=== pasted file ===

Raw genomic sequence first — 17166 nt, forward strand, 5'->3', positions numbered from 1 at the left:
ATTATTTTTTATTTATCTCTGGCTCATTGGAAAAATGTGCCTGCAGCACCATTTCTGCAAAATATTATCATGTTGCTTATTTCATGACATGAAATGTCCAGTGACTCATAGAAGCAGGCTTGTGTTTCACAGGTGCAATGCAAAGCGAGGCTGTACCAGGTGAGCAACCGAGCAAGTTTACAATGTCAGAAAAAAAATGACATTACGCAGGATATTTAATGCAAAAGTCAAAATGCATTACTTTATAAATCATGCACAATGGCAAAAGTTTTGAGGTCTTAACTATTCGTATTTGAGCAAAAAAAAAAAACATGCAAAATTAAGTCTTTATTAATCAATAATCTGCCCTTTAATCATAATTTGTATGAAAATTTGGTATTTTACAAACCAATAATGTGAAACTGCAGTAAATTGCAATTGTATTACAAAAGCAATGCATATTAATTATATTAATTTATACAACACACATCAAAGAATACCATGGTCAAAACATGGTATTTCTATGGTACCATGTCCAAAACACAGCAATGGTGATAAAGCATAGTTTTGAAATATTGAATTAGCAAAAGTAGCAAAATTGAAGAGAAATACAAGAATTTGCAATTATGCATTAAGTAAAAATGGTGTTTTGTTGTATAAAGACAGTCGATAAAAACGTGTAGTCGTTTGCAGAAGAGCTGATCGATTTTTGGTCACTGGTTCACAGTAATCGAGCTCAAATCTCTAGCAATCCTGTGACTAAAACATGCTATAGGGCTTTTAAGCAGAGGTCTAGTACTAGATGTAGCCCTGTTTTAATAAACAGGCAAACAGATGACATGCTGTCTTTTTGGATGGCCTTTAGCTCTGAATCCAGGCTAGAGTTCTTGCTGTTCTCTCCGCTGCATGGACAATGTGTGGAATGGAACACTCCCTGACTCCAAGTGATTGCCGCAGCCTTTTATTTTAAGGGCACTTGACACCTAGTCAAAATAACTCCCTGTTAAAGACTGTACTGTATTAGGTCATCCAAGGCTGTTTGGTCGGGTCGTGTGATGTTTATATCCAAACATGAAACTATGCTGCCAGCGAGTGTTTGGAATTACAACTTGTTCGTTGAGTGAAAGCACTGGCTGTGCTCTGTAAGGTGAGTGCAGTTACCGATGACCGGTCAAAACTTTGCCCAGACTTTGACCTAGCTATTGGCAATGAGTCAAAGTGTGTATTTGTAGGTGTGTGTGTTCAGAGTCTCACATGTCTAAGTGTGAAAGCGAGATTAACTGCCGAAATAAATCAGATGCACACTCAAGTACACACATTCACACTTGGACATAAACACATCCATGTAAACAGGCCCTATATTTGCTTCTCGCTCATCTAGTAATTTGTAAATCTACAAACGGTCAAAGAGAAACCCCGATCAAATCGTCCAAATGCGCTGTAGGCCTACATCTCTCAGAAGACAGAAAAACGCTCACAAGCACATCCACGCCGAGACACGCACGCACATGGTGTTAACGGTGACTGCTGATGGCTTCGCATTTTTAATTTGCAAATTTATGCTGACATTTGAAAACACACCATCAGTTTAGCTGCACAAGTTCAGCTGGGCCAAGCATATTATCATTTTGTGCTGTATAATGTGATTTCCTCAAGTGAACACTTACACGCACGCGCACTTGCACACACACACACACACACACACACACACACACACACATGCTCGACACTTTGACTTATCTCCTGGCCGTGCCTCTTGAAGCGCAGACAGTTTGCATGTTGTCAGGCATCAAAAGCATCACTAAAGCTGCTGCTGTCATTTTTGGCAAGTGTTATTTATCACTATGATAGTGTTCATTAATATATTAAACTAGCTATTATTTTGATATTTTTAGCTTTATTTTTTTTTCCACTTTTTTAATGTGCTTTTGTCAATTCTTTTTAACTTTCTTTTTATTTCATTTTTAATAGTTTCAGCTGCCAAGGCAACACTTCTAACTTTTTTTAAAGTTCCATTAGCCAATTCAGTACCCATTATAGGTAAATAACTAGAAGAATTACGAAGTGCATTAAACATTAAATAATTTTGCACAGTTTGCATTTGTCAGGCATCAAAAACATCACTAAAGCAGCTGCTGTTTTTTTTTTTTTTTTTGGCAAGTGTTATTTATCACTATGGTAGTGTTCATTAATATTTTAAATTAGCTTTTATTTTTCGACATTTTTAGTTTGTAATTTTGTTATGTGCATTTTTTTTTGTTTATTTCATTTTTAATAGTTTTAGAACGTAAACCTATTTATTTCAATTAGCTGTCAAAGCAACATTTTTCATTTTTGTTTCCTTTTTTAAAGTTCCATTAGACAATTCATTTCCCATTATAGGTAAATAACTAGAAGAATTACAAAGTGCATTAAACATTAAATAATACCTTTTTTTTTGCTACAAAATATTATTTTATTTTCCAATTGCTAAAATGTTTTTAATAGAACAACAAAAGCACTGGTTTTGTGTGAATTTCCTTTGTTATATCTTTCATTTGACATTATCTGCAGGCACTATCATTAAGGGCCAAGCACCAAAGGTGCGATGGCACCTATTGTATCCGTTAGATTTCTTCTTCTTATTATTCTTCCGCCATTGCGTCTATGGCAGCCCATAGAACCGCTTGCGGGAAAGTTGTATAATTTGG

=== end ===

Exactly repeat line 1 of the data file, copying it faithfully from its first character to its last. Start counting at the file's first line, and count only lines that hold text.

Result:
Raw genomic sequence first — 17166 nt, forward strand, 5'->3', positions numbered from 1 at the left: